Seventy-seven years ago today, Action Comics #1 introduced the world to Superman, the character who all but defined the superhero genre and launched comic books headlong into their Golden Age of the late 1930s to early 1950s.
This is a special day for me. I'm a comic collector, and Supes is my favorite character. I got started with Superman comics in middle school, back when all three (and later four) Superman titles—Superman, Adventures of Superman, Action Comics, and later Superman: The Man of Steel—retailed for a mere 75 cents, and you could buy them at the local grocery store. Guys like John Byrne, Dan Jurgens, Gerry Ordway, and above all Roger Stern defined a treasured portion of my youth.
(Incidentally, Stern is the cocreator of my favorite series of all time, a version of Starman that debuted in 1988 and ran for less than four years. The first 25 issues of that series are a textbook for how an all-ages comic title should be written and drawn. Stern is now a novelist, writing all-ages fiction for the Superman and Smallville franchises, among others.)
Today, I collect only one Superman title (Adventures) based largely on the talent of the writer (Greg Rucka) rather than the character. Comics have fallen hard since the speculator bubble burst in the early 1990s. Today, my one monthly Superman book costs more ($2.50) than all three of the regular Superman titles did in my youth (3 for $2.25), and I have to venture to a specialty shop to find it. Yes, the writing is stronger, the paper is nicer, and the art is far more elaborate, but I wonder about the next group of middle schoolers looking for a quick, colorful, disposable fantasy to capture their imaginations. Superman (nor Spider-man, nor Batman, nor Green Lantern, nor The Hulk) won't be waiting for them at the grocery, and if they find him, he'll cost as much as a gourmet coffee, rather than the price of a king size candy bar. I can't help but think of that as opportunity lost.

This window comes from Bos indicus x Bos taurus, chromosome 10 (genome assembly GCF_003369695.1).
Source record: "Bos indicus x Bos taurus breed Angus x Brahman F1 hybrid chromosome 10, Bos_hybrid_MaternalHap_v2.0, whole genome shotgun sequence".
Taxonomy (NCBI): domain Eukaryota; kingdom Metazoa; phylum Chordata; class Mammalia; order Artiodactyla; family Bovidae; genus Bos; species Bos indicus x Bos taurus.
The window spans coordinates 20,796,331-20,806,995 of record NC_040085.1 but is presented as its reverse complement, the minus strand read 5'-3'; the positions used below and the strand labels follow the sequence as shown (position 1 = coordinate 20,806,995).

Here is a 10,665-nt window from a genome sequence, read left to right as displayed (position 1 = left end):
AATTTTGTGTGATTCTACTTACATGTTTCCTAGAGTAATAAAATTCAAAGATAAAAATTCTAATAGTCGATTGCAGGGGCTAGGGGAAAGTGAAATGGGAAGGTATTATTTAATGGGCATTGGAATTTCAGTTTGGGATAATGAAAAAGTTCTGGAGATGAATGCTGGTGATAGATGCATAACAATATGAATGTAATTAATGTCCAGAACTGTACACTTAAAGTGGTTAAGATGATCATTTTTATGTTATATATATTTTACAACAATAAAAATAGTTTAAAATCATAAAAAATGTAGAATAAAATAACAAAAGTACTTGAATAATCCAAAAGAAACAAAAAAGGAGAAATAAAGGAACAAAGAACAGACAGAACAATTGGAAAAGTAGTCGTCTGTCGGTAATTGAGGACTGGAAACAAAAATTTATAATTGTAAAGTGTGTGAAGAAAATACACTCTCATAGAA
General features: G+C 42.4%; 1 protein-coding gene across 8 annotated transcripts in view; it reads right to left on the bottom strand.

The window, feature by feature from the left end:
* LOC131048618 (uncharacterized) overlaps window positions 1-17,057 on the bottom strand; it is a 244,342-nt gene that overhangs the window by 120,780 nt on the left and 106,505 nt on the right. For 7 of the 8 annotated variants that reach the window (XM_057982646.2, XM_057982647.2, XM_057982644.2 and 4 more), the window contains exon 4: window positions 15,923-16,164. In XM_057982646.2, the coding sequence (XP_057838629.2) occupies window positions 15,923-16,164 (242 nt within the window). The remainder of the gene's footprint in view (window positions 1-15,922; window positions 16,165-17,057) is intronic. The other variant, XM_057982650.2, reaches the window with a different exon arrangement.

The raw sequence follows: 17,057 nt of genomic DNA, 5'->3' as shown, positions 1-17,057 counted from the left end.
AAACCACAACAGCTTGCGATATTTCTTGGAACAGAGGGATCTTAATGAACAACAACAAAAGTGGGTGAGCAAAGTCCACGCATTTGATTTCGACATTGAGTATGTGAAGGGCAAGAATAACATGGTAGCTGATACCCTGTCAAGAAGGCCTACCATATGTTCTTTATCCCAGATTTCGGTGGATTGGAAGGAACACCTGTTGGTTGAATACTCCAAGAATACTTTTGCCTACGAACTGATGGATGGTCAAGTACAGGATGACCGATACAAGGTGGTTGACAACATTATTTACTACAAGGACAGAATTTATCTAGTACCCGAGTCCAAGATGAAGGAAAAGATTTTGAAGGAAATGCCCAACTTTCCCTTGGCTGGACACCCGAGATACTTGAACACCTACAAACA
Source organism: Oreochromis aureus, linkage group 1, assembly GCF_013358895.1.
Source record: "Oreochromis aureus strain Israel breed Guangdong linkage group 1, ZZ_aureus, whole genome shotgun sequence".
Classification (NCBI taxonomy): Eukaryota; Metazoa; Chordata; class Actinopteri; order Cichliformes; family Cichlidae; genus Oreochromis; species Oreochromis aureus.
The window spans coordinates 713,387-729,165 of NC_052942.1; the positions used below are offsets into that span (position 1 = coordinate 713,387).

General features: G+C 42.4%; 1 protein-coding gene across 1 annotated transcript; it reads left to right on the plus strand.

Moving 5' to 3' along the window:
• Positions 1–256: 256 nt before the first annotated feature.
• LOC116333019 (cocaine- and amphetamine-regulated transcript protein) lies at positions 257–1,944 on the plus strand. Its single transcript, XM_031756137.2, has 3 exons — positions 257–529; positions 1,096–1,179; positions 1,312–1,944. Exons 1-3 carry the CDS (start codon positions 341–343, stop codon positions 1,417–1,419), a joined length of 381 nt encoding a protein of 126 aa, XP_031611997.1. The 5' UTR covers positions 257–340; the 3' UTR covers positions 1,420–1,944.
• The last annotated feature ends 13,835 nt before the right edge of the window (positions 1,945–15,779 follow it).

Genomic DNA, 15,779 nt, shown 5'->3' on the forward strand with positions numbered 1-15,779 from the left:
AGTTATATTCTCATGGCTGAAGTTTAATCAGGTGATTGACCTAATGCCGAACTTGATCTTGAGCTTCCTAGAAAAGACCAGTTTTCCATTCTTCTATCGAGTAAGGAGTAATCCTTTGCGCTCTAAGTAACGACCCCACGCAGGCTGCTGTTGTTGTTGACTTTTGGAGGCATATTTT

But hey, he's Superman, he'll survive. He's been through 77 years of ups and down, I'm sure he'll persevere.
Jay Garmon has a vast and terrifying knowledge of all things obscure, obtuse, and irrelevant. One day, he hopes to write science fiction, but for now he'll settle for something stranger — amusing and abusing IT pros. Read his full profile. You can also follow him on his personal blog.